Ears and noses chopped off. Adulteresses - real or perceived - publicly stoned to death. Savage street beatings for dress code infractions. Schoolgirls poisoned, teachers shot dead and classrooms firebombed. Acid thrown in faces. Floggings. Gang rape.
Afghanistan might be the worst place in the world to be female, and the situation appears to be getting worse.
As tensions rise ahead of the 2014 departure of most international troops from the insurgency-riven country, attacks on women and girls are becoming more frequent, and many fear they will lose the higher social status and hard-won legal rights they have at least theoretically enjoyed since the 2001 Nato invasion drove the Taliban from power.
Brad Adams, Human Rights Watch's Asia director, said in the NGO's new global report: "The future of human rights protections in Afghanistan is in grave doubt. Corruption, little rule of law, poor governance and abusive policies and practices deprive the country's most vulnerable citizens of their rights.
"Many Afghans are now stuck between insurgents who would roll back rights and a government that doesn't care about protecting human rights."
He added: "Afghanistan needs donors who will support women's rights as a long-term priority. Declining foreign interest in protecting the gains of the past decade will increase the risk that women will face greater systemic abuses in the future."
Afghan women have a lot to lose. Since the fall of the Taliban regime, despite widespread and shockingly brutal violence against females who audaciously pursue what most people elsewhere would consider normal lives, the number of girls attending school has topped two million, and 25 per cent of government jobs and 27 per cent of the seats in parliament are now occupied by women.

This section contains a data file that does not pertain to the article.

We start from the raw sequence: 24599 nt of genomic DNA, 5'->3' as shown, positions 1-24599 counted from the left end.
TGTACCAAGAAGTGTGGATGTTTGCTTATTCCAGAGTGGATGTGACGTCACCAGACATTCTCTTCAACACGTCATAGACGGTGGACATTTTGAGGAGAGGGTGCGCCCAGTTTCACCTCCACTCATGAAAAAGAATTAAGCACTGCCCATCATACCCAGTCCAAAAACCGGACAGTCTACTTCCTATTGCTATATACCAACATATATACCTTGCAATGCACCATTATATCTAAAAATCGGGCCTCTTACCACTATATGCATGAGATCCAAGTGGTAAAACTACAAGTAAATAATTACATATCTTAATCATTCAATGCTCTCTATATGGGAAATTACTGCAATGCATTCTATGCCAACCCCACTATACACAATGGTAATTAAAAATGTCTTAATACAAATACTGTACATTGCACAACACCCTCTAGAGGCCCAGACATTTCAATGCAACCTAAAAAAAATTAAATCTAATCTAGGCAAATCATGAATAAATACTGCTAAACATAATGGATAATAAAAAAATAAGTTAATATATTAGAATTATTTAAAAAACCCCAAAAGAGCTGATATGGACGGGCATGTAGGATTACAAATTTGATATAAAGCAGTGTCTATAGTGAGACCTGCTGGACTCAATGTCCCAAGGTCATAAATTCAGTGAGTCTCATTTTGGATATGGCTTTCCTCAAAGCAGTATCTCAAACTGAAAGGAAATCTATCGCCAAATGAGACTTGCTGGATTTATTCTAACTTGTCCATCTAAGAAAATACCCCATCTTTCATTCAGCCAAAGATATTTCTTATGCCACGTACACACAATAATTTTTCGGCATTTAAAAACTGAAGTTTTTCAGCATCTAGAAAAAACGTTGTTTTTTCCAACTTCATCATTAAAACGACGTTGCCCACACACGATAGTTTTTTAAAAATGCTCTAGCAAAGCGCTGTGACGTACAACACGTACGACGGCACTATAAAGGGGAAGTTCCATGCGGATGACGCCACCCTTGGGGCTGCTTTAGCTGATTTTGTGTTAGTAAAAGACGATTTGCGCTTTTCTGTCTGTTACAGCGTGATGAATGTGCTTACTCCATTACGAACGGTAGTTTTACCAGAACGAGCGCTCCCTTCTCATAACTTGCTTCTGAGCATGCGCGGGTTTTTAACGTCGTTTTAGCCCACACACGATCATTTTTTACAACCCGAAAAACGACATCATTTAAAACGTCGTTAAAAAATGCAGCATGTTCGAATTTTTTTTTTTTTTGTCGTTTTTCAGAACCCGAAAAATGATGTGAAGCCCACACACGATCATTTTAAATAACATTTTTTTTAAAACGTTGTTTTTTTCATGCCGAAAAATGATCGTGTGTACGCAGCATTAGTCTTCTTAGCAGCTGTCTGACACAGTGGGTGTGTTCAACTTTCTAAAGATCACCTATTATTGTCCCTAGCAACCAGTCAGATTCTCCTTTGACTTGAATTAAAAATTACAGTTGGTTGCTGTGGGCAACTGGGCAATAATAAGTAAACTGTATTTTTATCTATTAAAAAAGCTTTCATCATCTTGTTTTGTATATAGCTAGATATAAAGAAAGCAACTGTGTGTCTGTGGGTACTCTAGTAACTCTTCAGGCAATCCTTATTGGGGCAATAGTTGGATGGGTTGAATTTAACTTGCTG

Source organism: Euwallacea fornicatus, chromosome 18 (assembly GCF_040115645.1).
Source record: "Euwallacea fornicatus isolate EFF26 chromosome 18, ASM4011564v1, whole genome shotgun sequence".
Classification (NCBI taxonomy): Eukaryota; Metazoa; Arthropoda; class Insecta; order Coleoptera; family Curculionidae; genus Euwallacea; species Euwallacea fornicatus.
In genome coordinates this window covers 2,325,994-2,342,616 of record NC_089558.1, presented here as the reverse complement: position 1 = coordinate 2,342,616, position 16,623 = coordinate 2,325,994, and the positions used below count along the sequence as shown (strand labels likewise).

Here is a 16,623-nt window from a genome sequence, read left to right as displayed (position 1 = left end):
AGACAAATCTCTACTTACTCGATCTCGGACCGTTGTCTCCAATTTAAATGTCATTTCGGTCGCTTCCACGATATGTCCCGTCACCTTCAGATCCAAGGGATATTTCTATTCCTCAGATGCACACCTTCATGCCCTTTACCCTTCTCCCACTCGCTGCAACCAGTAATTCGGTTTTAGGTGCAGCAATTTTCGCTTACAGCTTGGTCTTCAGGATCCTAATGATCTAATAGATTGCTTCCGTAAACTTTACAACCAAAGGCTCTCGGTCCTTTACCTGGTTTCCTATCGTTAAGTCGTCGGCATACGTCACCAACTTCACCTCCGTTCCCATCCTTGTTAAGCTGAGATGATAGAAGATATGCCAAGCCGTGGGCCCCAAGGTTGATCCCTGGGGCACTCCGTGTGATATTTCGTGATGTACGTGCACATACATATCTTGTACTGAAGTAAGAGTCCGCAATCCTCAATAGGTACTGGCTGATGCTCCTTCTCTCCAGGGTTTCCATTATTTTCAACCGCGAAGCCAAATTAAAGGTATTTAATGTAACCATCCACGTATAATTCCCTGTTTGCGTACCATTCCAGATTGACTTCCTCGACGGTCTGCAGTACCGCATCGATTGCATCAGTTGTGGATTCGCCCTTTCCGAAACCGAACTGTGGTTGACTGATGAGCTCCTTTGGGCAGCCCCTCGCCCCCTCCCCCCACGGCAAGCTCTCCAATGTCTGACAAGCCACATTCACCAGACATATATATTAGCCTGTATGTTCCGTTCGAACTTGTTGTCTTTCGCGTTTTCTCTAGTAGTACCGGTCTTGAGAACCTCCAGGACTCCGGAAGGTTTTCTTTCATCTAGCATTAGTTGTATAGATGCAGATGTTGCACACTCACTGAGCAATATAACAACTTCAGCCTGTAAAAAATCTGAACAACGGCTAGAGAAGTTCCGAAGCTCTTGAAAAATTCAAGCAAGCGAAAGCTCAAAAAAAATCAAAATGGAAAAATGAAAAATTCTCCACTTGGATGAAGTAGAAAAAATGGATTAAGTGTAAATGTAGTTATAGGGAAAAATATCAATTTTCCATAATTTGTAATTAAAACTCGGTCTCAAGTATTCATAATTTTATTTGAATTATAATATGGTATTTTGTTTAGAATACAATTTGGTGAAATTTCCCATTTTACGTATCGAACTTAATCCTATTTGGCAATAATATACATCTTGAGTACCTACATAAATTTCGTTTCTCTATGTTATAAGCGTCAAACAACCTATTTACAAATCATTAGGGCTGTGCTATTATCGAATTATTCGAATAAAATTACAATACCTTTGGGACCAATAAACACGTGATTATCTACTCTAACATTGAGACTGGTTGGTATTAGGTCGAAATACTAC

However, the withdrawal of the International Security Assistance Force, cuts to foreign aid, the deteriorating security situation in many parts of the country and the government's failure to implement meaningful reforms are expected to contribute to a steady reversal of the trend towards a better quality of life for Afghan females.
Melanie Ward, the NGO ActionAid's head of public affairs, said in a report: "Since 2000, there have been some real improvement in Afghan women's rights but these are now hanging in the balance as violence against women increases in the run up to 2014.
"Attacks on women are mounting. Those that ActionAid works with tell us they leave their homes every morning [to go to work or attend classes] not knowing if they will return alive in the evening."
She added: "There is growing evidence of a brain drain in Afghanistan. Increasingly, the most educated Afghan women don't feel they have a future in their country and those who remain feel their choices to work are being taken away from them."
In the post-Nato era, the social status of Afghan females will arguably be the one true measure of the international community's success in helping to reshape this deeply troubled country.
But how successful will this nation-building project be if it ends prematurely? Will the foreign powers who promised so much in 2001 be throwing the country's women to the wolves when they head to the airport at the end of 2014?
Raihana Karimi, an engineer who runs a safe house for women escaping forced marriage and violence in Mazar-i-Sharif, seems to think so.
In a recent interview with The Guardian newspaper, she said: "I beg the US and the UK, do not leave us. Please stay. We are very vulnerable, we are very afraid."
* Paul Muir